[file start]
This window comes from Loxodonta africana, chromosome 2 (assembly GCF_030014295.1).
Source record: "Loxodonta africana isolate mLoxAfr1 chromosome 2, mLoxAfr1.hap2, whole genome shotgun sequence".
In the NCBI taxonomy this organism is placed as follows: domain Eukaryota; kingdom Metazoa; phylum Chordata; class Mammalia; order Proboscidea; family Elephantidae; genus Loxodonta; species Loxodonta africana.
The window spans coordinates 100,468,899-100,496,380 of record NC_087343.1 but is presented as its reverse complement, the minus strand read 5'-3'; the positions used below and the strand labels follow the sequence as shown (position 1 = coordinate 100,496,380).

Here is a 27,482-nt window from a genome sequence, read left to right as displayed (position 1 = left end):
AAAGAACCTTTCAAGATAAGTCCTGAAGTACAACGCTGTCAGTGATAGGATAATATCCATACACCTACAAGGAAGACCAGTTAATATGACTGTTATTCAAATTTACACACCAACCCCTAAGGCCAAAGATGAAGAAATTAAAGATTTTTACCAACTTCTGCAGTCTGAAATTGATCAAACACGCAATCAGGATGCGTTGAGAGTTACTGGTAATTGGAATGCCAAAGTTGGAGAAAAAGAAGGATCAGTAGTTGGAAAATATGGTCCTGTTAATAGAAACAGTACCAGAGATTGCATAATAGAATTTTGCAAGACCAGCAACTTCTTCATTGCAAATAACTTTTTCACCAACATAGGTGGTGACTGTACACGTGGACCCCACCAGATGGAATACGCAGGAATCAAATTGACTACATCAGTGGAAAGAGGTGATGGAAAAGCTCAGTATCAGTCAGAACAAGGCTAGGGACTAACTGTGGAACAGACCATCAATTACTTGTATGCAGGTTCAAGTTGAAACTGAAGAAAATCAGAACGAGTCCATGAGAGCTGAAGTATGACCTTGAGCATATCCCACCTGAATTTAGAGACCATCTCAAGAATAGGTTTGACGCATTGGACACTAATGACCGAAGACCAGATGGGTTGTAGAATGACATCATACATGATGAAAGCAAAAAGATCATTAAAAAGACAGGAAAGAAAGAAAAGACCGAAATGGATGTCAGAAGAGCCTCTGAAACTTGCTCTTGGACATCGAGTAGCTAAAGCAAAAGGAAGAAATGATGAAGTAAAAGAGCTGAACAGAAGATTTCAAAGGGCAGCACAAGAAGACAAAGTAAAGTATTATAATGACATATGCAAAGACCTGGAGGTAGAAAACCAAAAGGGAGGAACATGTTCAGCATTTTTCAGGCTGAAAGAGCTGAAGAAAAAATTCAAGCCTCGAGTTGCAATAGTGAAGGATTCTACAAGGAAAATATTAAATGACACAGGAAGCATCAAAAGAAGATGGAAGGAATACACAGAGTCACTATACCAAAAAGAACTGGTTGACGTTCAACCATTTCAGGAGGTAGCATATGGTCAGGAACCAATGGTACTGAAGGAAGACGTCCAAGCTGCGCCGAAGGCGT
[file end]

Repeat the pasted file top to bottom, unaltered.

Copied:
This window comes from Loxodonta africana, chromosome 2 (assembly GCF_030014295.1).
Source record: "Loxodonta africana isolate mLoxAfr1 chromosome 2, mLoxAfr1.hap2, whole genome shotgun sequence".
In the NCBI taxonomy this organism is placed as follows: domain Eukaryota; kingdom Metazoa; phylum Chordata; class Mammalia; order Proboscidea; family Elephantidae; genus Loxodonta; species Loxodonta africana.
The window spans coordinates 100,468,899-100,496,380 of record NC_087343.1 but is presented as its reverse complement, the minus strand read 5'-3'; the positions used below and the strand labels follow the sequence as shown (position 1 = coordinate 100,496,380).

Here is a 27,482-nt window from a genome sequence, read left to right as displayed (position 1 = left end):
AAAGAACCTTTCAAGATAAGTCCTGAAGTACAACGCTGTCAGTGATAGGATAATATCCATACACCTACAAGGAAGACCAGTTAATATGACTGTTATTCAAATTTACACACCAACCCCTAAGGCCAAAGATGAAGAAATTAAAGATTTTTACCAACTTCTGCAGTCTGAAATTGATCAAACACGCAATCAGGATGCGTTGAGAGTTACTGGTAATTGGAATGCCAAAGTTGGAGAAAAAGAAGGATCAGTAGTTGGAAAATATGGTCCTGTTAATAGAAACAGTACCAGAGATTGCATAATAGAATTTTGCAAGACCAGCAACTTCTTCATTGCAAATAACTTTTTCACCAACATAGGTGGTGACTGTACACGTGGACCCCACCAGATGGAATACGCAGGAATCAAATTGACTACATCAGTGGAAAGAGGTGATGGAAAAGCTCAGTATCAGTCAGAACAAGGCTAGGGACTAACTGTGGAACAGACCATCAATTACTTGTATGCAGGTTCAAGTTGAAACTGAAGAAAATCAGAACGAGTCCATGAGAGCTGAAGTATGACCTTGAGCATATCCCACCTGAATTTAGAGACCATCTCAAGAATAGGTTTGACGCATTGGACACTAATGACCGAAGACCAGATGGGTTGTAGAATGACATCATACATGATGAAAGCAAAAAGATCATTAAAAAGACAGGAAAGAAAGAAAAGACCGAAATGGATGTCAGAAGAGCCTCTGAAACTTGCTCTTGGACATCGAGTAGCTAAAGCAAAAGGAAGAAATGATGAAGTAAAAGAGCTGAACAGAAGATTTCAAAGGGCAGCACAAGAAGACAAAGTAAAGTATTATAATGACATATGCAAAGACCTGGAGGTAGAAAACCAAAAGGGAGGAACATGTTCAGCATTTTTCAGGCTGAAAGAGCTGAAGAAAAAATTCAAGCCTCGAGTTGCAATAGTGAAGGATTCTACAAGGAAAATATTAAATGACACAGGAAGCATCAAAAGAAGATGGAAGGAATACACAGAGTCACTATACCAAAAAGAACTGGTTGACGTTCAACCATTTCAGGAGGTAGCATATGGTCAGGAACCAATGGTACTGAAGGAAGACGTCCAAGCTGCGCCGAAGGCGT